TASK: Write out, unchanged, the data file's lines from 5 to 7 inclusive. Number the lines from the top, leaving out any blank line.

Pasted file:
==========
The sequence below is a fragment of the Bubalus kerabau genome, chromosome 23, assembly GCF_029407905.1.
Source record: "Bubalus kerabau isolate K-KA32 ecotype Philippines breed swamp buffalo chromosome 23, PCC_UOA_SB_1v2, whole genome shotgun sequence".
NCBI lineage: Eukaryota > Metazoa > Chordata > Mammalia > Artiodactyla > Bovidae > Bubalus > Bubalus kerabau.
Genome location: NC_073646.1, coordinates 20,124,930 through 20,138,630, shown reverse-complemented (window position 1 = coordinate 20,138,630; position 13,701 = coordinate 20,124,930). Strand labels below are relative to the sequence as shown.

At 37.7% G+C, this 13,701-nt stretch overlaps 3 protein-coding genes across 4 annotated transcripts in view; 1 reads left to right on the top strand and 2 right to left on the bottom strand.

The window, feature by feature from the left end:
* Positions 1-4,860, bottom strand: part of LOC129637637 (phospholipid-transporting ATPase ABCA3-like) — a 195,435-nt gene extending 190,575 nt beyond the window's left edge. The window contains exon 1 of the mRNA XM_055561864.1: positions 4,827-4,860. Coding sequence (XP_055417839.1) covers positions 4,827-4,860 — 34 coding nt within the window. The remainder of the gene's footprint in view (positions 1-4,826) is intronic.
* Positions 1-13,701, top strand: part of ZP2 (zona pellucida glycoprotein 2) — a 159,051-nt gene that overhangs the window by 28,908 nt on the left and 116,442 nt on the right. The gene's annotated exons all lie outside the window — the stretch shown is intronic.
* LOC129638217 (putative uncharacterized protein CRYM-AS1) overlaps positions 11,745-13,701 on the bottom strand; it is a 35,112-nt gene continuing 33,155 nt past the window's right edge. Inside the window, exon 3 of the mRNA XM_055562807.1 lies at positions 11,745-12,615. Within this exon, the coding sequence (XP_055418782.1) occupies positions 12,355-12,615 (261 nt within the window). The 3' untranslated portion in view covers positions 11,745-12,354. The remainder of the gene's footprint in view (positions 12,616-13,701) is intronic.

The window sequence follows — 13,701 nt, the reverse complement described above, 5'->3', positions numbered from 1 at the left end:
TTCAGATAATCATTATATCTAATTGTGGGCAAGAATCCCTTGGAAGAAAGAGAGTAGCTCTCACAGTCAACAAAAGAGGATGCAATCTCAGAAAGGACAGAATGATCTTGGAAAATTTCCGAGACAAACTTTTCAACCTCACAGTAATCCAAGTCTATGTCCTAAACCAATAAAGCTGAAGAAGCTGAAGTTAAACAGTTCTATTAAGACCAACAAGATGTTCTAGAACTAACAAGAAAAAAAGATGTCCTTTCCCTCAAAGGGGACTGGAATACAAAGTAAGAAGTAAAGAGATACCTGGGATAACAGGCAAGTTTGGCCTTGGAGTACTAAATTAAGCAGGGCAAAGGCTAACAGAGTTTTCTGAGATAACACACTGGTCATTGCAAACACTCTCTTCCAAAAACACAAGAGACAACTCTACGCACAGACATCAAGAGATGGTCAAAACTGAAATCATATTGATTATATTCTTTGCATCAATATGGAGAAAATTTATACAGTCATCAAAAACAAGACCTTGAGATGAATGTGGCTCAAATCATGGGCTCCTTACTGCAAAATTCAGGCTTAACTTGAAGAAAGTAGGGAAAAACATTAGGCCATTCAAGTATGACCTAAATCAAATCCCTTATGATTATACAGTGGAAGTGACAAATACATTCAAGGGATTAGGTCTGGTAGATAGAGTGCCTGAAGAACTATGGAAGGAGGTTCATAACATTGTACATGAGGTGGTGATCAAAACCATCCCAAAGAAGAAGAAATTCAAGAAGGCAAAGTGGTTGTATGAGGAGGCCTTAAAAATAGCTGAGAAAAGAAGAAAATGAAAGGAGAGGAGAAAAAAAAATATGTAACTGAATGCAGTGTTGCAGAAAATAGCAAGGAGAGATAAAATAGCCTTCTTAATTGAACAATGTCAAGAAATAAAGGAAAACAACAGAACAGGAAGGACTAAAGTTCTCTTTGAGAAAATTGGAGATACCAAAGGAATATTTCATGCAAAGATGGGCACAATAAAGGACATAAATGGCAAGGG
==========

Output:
At 37.7% G+C, this 13,701-nt stretch overlaps 3 protein-coding genes across 4 annotated transcripts in view; 1 reads left to right on the top strand and 2 right to left on the bottom strand.

The window, feature by feature from the left end:
* Positions 1-4,860, bottom strand: part of LOC129637637 (phospholipid-transporting ATPase ABCA3-like) — a 195,435-nt gene extending 190,575 nt beyond the window's left edge. The window contains exon 1 of the mRNA XM_055561864.1: positions 4,827-4,860. Coding sequence (XP_055417839.1) covers positions 4,827-4,860 — 34 coding nt within the window. The remainder of the gene's footprint in view (positions 1-4,826) is intronic.